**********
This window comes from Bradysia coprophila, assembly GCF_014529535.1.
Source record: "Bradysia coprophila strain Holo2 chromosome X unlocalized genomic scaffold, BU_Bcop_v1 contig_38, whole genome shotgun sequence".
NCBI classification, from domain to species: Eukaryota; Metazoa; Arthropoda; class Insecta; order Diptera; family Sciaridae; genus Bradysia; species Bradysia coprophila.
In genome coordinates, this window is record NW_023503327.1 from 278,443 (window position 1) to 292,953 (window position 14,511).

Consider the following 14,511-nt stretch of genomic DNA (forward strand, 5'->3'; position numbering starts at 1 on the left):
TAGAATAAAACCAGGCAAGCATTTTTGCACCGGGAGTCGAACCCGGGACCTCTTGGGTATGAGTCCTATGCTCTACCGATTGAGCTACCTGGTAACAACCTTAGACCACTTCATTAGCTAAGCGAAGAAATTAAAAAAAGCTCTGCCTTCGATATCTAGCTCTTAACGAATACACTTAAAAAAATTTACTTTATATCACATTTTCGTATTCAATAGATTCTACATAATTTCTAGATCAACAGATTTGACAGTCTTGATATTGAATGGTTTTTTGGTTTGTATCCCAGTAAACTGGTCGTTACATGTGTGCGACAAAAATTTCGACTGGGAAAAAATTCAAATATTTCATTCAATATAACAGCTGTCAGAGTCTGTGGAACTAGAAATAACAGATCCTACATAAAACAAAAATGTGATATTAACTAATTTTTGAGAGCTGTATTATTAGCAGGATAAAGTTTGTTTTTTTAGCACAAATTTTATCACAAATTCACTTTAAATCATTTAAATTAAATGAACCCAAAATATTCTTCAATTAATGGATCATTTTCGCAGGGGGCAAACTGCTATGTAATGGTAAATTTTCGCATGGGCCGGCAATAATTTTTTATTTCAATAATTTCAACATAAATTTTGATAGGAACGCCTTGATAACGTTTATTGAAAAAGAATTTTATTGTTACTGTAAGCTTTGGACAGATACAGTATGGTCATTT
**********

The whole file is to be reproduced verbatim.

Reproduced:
This window comes from Bradysia coprophila, assembly GCF_014529535.1.
Source record: "Bradysia coprophila strain Holo2 chromosome X unlocalized genomic scaffold, BU_Bcop_v1 contig_38, whole genome shotgun sequence".
NCBI classification, from domain to species: Eukaryota; Metazoa; Arthropoda; class Insecta; order Diptera; family Sciaridae; genus Bradysia; species Bradysia coprophila.
In genome coordinates, this window is record NW_023503327.1 from 278,443 (window position 1) to 292,953 (window position 14,511).

Consider the following 14,511-nt stretch of genomic DNA (forward strand, 5'->3'; position numbering starts at 1 on the left):
TAGAATAAAACCAGGCAAGCATTTTTGCACCGGGAGTCGAACCCGGGACCTCTTGGGTATGAGTCCTATGCTCTACCGATTGAGCTACCTGGTAACAACCTTAGACCACTTCATTAGCTAAGCGAAGAAATTAAAAAAAGCTCTGCCTTCGATATCTAGCTCTTAACGAATACACTTAAAAAAATTTACTTTATATCACATTTTCGTATTCAATAGATTCTACATAATTTCTAGATCAACAGATTTGACAGTCTTGATATTGAATGGTTTTTTGGTTTGTATCCCAGTAAACTGGTCGTTACATGTGTGCGACAAAAATTTCGACTGGGAAAAAATTCAAATATTTCATTCAATATAACAGCTGTCAGAGTCTGTGGAACTAGAAATAACAGATCCTACATAAAACAAAAATGTGATATTAACTAATTTTTGAGAGCTGTATTATTAGCAGGATAAAGTTTGTTTTTTTAGCACAAATTTTATCACAAATTCACTTTAAATCATTTAAATTAAATGAACCCAAAATATTCTTCAATTAATGGATCATTTTCGCAGGGGGCAAACTGCTATGTAATGGTAAATTTTCGCATGGGCCGGCAATAATTTTTTATTTCAATAATTTCAACATAAATTTTGATAGGAACGCCTTGATAACGTTTATTGAAAAAGAATTTTATTGTTACTGTAAGCTTTGGACAGATACAGTATGGTCATTT